Now that the votes have been counted and we know that Joe Biden will be “President” Biden in January 2021, it’s time to dive into his plans to change Social Security.
Biden campaigned on a number of agenda items that came up fairly often during his election bid. We can reasonably expect at least some of his proposals will go through the legislative process to become laws during his term in office.
One of the proposals involves plans to change Social Security.
The New Administration’s Plans to Change Social Security
Biden has talked about preserving Social Security as a program for all people, and not just for low-income individuals. One thing in particular was especially encouraging to hear, and I hope he sticks to it.
He said that “proposals to make the program ‘means-tested,’ so that only low-income retirees workers receive benefits, jeopardizes the program’s universal nature and key role as the bedrock of American retirement.”
Now as we look at the six ways in which the President-Elect proposes to change Social Security, you’ll likely notice some of the suggestions make the system more advantageous for low-income households. While it’s possible to make the argument that some of these changes look like a form of means-testing, keep in mind none of the proposed adjustments draw a hard line where, on one side, you get benefits and on the other side you get nothing.
I’m glad to see that Biden doesn’t plan to use means-tested rules right away. So with that said, here are the six aspects of the system and rules that President-Elect Biden does suggest changing:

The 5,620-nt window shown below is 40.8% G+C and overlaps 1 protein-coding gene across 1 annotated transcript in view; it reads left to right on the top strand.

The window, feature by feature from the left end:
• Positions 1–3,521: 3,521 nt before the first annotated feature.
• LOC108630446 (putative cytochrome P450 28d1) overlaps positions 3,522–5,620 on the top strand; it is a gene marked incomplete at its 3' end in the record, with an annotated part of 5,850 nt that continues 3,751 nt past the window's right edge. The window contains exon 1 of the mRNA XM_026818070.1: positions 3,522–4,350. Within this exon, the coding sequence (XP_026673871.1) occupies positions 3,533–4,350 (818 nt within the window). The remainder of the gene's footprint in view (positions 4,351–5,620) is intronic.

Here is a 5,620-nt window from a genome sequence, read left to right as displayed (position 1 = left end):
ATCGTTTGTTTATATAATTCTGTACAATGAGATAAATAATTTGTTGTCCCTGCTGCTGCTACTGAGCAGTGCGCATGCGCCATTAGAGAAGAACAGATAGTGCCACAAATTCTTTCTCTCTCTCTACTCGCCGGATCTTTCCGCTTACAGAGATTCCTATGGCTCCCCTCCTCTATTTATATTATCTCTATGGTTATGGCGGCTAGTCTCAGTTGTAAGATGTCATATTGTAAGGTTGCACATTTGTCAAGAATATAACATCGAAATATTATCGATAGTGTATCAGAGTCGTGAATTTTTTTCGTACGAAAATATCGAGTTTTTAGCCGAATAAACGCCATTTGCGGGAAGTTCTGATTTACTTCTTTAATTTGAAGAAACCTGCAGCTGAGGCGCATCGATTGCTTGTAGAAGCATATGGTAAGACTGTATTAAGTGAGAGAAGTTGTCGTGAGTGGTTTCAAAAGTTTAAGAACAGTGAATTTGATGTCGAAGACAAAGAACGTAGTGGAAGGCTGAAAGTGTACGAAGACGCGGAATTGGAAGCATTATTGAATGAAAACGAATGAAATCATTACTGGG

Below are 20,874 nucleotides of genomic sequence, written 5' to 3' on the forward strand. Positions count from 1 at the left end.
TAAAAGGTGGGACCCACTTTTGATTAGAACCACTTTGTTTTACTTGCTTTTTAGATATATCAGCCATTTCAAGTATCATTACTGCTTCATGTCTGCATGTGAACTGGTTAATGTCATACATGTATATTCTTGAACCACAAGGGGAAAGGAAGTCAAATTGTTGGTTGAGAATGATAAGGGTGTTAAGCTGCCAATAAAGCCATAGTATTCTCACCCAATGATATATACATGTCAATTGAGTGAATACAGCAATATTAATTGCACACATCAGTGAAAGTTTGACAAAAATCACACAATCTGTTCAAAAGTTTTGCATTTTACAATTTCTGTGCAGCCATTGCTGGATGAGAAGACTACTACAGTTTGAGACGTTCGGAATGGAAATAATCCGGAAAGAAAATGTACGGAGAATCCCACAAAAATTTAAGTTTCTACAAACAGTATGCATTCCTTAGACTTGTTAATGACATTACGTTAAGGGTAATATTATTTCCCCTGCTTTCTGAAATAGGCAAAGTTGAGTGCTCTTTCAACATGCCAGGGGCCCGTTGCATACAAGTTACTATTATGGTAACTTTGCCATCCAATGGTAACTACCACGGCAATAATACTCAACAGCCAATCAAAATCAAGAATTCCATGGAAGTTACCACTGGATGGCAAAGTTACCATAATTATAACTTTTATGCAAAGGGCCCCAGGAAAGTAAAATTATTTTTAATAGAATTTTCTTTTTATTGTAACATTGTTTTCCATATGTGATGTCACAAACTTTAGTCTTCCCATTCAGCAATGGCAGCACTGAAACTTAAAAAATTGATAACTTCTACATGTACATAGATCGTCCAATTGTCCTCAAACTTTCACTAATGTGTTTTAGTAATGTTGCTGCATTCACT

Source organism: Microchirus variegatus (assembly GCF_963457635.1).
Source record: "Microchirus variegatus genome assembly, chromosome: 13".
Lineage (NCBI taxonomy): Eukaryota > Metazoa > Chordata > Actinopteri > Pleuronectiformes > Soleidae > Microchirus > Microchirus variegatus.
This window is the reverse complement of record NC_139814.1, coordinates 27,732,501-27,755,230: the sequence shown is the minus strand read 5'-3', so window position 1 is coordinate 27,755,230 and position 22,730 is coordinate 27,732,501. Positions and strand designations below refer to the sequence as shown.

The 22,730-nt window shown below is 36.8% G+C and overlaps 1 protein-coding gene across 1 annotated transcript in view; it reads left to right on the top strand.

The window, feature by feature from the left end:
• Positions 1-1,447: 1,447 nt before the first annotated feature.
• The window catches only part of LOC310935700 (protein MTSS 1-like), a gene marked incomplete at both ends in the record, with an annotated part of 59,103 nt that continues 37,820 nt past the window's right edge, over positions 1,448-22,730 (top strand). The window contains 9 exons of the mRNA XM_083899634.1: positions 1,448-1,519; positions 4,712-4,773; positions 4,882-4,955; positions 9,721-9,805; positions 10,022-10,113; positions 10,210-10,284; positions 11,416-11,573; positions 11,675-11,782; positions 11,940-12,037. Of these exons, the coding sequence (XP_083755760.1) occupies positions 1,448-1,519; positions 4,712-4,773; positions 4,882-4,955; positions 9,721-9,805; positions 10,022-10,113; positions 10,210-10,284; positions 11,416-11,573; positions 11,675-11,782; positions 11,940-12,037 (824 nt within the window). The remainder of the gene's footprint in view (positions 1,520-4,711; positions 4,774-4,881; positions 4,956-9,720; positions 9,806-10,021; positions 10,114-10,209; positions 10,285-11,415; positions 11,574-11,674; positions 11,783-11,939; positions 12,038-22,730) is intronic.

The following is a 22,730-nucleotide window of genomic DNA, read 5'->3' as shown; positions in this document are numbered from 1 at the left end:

- Extending the longevity of the trust fund by increasing payroll taxes
- Changing the calculations that determine survivors’ benefits (we’ve covered this specific point before, which you can learn more about here)
- Increasing the special minimum benefit
- Eliminating the Windfall Elimination Provision and the Government Pension Offset
- Updating the calculation that determines Social Security’s annual cost of living adjustment
- Giving a raise to all individuals who have received benefits for a certain period of time
Let’s dive into each of these potential changes to better understand the details involved. As always, we’ll keep you updated and informed as things crystalize and rules are actually updated and changed.
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Fixing Social Security’s Financial Shortcomings
The first thing the Biden plan for Social Security calls for is a fix for the financial issues facing Social Security.
His website says, “The Biden Plan will put the program on a path to long-term solvency by asking Americans with especially high wages to pay the same taxes on those earnings that middle-class families pay.”